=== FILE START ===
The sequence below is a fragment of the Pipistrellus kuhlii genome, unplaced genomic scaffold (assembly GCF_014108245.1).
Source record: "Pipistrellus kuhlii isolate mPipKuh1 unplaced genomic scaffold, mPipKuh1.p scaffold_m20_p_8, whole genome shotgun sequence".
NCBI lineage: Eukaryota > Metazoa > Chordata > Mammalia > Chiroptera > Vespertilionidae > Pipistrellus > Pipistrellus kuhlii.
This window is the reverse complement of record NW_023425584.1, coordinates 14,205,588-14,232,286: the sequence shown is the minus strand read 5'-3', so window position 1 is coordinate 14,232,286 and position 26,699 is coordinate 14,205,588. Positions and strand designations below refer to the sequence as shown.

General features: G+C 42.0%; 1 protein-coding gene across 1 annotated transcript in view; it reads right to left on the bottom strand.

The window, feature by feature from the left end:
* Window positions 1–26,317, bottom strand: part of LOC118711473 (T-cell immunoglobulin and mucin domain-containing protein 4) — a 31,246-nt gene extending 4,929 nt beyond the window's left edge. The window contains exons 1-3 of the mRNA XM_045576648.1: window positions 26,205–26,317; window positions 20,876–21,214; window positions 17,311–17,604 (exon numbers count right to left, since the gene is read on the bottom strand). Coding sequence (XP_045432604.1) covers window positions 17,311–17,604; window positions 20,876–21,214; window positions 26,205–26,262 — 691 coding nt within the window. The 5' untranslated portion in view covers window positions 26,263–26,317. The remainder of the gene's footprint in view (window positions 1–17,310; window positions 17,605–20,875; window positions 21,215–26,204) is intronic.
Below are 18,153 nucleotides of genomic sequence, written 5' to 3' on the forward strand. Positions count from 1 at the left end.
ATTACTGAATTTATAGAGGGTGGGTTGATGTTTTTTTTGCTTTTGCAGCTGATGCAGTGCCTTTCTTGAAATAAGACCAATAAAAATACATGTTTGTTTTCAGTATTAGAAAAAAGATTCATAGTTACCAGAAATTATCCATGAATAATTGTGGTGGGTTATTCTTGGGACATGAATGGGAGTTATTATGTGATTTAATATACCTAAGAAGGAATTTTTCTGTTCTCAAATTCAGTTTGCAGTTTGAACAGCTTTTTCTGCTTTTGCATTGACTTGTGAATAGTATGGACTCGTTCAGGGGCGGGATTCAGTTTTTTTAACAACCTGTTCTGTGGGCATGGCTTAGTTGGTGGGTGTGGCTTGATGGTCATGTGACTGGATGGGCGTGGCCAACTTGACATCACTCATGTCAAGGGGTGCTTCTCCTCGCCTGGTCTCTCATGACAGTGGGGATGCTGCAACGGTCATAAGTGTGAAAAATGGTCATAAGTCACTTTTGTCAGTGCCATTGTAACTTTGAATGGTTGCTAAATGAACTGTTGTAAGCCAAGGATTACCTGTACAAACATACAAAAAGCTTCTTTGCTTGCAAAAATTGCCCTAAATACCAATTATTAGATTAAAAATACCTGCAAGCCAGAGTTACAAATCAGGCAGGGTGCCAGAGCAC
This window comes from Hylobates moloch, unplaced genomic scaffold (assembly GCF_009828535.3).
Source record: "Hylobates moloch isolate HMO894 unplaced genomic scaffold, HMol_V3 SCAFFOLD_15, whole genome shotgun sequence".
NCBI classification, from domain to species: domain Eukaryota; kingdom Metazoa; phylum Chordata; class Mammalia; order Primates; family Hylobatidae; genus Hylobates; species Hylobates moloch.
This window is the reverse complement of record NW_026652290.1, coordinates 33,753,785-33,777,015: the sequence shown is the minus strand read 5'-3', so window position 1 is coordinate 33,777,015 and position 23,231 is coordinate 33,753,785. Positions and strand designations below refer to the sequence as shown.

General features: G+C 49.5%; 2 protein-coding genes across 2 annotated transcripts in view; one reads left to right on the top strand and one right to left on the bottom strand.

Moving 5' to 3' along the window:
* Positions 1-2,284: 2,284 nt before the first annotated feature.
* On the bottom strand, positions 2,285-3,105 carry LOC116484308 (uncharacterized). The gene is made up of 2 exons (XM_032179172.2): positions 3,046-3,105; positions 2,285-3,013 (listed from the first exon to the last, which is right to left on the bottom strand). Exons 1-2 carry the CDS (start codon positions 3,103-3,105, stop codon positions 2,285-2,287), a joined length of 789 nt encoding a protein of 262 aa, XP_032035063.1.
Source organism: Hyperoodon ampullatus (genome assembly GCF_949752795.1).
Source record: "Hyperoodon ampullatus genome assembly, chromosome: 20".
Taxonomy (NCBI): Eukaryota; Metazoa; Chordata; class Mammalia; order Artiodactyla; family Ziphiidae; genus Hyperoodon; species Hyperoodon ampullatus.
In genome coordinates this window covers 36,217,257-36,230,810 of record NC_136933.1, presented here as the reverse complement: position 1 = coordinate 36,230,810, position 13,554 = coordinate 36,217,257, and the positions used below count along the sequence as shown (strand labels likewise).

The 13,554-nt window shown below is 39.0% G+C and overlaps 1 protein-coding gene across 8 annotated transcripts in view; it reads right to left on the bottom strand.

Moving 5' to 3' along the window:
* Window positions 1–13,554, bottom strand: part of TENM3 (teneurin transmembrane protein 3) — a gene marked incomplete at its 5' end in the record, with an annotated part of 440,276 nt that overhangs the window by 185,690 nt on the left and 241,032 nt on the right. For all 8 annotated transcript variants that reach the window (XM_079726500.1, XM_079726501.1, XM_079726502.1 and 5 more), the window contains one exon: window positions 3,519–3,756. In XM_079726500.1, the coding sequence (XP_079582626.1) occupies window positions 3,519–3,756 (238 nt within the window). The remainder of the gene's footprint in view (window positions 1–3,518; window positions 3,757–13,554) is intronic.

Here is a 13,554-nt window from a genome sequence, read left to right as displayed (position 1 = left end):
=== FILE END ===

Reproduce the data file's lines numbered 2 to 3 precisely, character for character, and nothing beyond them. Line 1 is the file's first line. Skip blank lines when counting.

Source record: "Pipistrellus kuhlii isolate mPipKuh1 unplaced genomic scaffold, mPipKuh1.p scaffold_m20_p_8, whole genome shotgun sequence".
NCBI lineage: Eukaryota > Metazoa > Chordata > Mammalia > Chiroptera > Vespertilionidae > Pipistrellus > Pipistrellus kuhlii.